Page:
This week, Jared Bowen takes us to a once-in-a-lifetime exhibition of Jacob Lawrence’s “Struggle” series. Plus, an exhibition addressing climate change in the Indian Ocean at the McMullen Museum and a review of the play “Bright Half Life.”

“Jacob Lawrence: The American Struggle,” on view at the Peabody Essex Museum through April 26

Jacob Lawrence: The American Struggle
Jacob Lawrence, We crossed the River at McKonkey’s Ferry 9 miles above Trenton . . . the night was excessively severe . . . which the men bore without the least murmur . . . —Tench Tilghman, 27 December 1776, Panel 10, 1954, from Struggle: From the History of the American People, 1954–56. Egg tempera on hardboard.
Courtesy of The Metropolitan Museum of Art, The Jacob and Gwendolyn Lawrence Foundation, Seattle / Artists Rights Society (ARS), New York, and the Peabody Essex Museum

During the launch of the civil rights movement, the artist Jacob Lawrence — one of the most famous black American artists of the 20th century — painted a series of panels depicting pivotal moments in American history. He titled the series “Struggle…From the History of the American People.” Ultimately, the 30 works were sold off to collectors and museums across the country.

Now, they have been reunited for the first time in more than 60 years at the Peabody Essex Museum alongside contemporary works by artists Bethany Collins, Derrick Adams, and Hank Willis Thomas.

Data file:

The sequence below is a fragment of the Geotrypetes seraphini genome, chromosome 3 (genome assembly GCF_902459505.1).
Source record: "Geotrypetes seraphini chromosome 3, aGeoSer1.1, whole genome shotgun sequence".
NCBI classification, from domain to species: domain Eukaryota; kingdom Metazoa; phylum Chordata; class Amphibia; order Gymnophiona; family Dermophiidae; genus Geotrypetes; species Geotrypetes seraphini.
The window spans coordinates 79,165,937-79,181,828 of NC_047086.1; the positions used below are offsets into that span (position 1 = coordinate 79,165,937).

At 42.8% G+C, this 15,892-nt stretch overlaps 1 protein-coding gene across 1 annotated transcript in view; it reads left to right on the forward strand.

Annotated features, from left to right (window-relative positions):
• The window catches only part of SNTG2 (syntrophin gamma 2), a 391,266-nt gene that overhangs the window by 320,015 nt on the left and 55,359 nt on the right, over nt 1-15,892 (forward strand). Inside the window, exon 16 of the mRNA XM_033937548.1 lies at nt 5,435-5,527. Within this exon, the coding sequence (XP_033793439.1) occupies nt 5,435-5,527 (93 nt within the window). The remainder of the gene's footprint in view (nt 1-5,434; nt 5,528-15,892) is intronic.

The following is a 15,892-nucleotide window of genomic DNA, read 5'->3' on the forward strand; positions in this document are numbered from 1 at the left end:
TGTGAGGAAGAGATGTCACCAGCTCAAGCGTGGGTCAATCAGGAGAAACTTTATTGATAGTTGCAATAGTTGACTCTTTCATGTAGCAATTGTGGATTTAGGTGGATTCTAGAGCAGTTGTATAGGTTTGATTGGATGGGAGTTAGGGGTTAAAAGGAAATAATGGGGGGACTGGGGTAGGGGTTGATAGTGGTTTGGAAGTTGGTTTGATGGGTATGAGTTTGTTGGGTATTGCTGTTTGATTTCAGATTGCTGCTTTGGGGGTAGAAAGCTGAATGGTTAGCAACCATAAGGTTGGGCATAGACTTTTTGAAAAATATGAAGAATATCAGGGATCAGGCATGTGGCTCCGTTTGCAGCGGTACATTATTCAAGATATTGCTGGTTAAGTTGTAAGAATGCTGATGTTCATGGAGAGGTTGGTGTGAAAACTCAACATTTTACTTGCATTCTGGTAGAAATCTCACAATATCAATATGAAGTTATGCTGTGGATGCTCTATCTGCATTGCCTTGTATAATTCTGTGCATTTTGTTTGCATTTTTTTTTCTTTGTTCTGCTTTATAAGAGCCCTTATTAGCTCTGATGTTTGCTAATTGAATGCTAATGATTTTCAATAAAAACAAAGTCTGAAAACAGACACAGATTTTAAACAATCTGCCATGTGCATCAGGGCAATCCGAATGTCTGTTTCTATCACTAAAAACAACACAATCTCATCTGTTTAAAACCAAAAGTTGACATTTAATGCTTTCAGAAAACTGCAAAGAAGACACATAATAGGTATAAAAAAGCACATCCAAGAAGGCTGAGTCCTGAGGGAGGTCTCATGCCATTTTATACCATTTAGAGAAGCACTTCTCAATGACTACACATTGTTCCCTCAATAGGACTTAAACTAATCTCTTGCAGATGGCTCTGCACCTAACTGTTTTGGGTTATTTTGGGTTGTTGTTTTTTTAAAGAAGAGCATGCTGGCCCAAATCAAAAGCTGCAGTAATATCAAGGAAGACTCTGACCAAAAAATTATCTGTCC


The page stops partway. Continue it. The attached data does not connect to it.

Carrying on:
“He looked for the voices of founding fathers,” says curator Austen Barron Bailly of Lawrence. “He looked for these actions that people took in the struggle to build our democracy, and he offers it up as a way through these incredible paintings to draw you in.”

“Indian Ocean Current: Six Artistic Narratives,” on view for free at the McMullen Museum of Art through May 31

Indian Ocean Current: Six Artistic Narratives
Wangechi Mutu (b. 1972), I’m too Misty, 2015. Collage painting on linoleum, 40 x 33 in.
Courtesy of the artist and Gladstone Gallery, New York and Brussels, and the McMullen Museum of Art

A new exhibition at the McMullen Museum of Art examines the history, environment and culture of the Indian Ocean and its territories in “Indian Ocean Current: Six Artistic Narratives.” As climate change causes the Indian Ocean to rise, six artists address what that means for the people who live there.

The exhibition features more than 80 works crafted in media including painting, sculpture, and video by artists Hajra Waheed, Nicholas Hlobo, Penny Siopis, Shilpa Gupta, Shiraz Bayjoo, and Wangechi Mutu.

“Scientists can help us understand what's going on in the world,” says Boston College Professor of Modern South Asian History Prasannan Parthasarathi. “But, they can't tell us how to live in the world. And this is where the artists are so critical.”

“Bright Half Life,” presented by Actor’s Shakespeare Project at The Plaza Theatre through February 16

Bright Half Life
Lyndsay Allyn Cox and Kelly Chick star in "Bright Half Life"
Nile Scott Studios, courtesy of Actorss Shakespeare Project

Experience the highs and lows of a 40-year relationship in just over an hour at The Plaza Theatre with “Bright Half Life.” Written by Tanya Barfield, this tight, contemporary play focuses on an interracial, lesbian couple as they navigate from the innocence of flirting and flying kites to raising children and coping with death.

"Jarring, jolting, often as jubilant as it is sad, Bright Half Life delivers a surprisingly resonant life in tiny punctuations,' says Jared. "You'll marvel at it's depth and how quickly you arrive there.

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